I was asked to answer some questions from a middle school student doing a research project on video games. Since I am interested in the topic generally, I should probably figure out how to answer these kinds of questions at an age-appropriate level. My attempt:
1. Do video games affect the human brain? Do video games affect the way of thinking? Do video games damage the thinking part of the brain?
Yes, video games can affect your brain, like anything else that you do a lot of. However, these changes can sometimes be for the better. There is recent evidence of improvements in “visuospatial attention” (how you see the world) following video game play. There may also be changes for the worse, like increasing aggression, but these are not yet well understood.
2. Can video games improve people’s knowledge? Can they help people’s grades get better in school? Or can the[y] get bad grades?
Video games probably won’t help you in school very much. They can cause problems in schoolwork when kids play too many games and don’t keep up with homework and assignments. If you are getting your homework done, playing games won’t hurt and may actually help a little bit.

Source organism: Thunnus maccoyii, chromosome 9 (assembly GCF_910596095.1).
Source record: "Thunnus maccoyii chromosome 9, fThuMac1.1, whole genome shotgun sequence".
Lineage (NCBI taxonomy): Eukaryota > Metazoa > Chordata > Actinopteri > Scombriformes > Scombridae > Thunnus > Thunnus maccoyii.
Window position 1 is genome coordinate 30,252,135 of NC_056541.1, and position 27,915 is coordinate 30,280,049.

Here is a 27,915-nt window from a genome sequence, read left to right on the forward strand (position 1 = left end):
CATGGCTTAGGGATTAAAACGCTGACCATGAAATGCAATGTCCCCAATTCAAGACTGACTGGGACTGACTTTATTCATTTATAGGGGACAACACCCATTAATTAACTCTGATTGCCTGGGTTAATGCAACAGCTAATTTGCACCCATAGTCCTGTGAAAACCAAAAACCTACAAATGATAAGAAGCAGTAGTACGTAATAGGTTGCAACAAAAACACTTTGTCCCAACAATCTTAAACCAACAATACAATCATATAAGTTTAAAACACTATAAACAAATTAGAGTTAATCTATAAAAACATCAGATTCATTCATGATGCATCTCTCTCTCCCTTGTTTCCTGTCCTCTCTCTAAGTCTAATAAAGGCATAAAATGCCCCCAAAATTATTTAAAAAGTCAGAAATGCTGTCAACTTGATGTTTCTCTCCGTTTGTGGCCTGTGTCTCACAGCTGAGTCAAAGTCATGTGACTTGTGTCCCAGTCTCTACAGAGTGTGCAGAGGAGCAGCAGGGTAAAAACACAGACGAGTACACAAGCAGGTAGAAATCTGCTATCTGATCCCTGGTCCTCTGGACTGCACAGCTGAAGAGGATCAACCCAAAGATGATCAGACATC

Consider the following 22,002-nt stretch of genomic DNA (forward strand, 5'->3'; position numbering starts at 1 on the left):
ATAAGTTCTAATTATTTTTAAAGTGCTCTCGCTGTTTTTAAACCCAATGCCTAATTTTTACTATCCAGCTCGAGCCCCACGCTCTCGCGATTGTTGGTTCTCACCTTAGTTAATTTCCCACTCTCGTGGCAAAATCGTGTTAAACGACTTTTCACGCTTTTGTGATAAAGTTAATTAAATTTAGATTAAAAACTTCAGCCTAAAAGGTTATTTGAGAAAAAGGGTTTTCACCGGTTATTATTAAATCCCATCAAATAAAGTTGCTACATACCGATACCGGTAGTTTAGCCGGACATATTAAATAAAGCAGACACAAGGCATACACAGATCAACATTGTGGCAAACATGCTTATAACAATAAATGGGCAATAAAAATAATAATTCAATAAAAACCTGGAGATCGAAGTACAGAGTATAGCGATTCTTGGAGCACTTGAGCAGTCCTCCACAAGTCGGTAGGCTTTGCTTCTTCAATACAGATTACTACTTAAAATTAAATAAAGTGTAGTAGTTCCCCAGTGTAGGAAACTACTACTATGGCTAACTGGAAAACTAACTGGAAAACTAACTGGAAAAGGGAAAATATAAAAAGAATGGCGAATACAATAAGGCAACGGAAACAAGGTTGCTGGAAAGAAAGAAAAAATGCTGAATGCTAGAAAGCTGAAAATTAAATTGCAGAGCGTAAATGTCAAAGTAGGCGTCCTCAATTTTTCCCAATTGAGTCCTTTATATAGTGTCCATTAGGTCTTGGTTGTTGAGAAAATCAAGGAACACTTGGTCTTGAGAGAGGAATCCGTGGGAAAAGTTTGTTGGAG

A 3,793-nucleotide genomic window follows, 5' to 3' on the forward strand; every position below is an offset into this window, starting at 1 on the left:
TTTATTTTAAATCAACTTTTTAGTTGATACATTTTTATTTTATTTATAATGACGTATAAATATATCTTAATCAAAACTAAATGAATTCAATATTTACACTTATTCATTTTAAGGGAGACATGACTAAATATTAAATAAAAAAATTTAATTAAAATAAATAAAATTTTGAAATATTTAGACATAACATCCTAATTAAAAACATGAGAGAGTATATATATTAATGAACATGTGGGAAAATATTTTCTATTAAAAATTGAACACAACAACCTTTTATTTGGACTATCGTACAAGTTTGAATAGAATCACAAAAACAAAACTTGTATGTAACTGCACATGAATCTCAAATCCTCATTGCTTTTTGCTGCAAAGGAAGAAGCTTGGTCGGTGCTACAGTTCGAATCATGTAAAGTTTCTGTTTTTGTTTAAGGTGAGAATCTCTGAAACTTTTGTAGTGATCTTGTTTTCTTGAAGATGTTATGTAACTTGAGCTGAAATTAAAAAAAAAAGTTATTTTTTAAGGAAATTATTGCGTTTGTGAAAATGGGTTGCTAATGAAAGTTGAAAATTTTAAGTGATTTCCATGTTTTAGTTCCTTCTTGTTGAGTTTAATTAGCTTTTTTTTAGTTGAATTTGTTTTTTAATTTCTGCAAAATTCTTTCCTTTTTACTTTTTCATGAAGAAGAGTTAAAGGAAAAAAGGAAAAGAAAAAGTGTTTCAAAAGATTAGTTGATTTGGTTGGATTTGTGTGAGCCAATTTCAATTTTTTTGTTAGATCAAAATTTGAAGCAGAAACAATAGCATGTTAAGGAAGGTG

3. Can video games make people lose time? With friends and family? Time outside?
If you spend too much time on games and do not make time for friends, family, proper exercise and sleep, then that will very likely cause problems.
4. Can video games make people sick? Gain weight? Headaches or a tumor?
Some people report dizziness and nausea (upset stomach) from games that give you first person perspective. This is very likely related to the kind of motion sickness you can get when riding in a car. In rare cases, some people may react badly to flashing lights/sounds in video games. In general, games won’t make you sick. If you eat in an unhealthy way when playing videogames, that can lead to weight gain and other health problems.
5. Can video games make people addicted to what their mainly about? How do they do this? Why do people get addicted?
Gaming addiction is not well understood. Games aren’t addictive the way other things are (like cigarettes). However, there are certainly some people who have problems like in (2) and (3) above. They seem to play so much that it messes up a lot of other things in their life. That looks a lot like being addicted. It also can look like a lot of other problems that teenagers often run into — mood swings, depression, difficulty in relating to others. I do not think it is well known whether games can cause those problems or whether kids having those kinds of problems for another reason sometimes like to play a lot of videogames.
Thank you very much for your help.
You are welcome, Jose.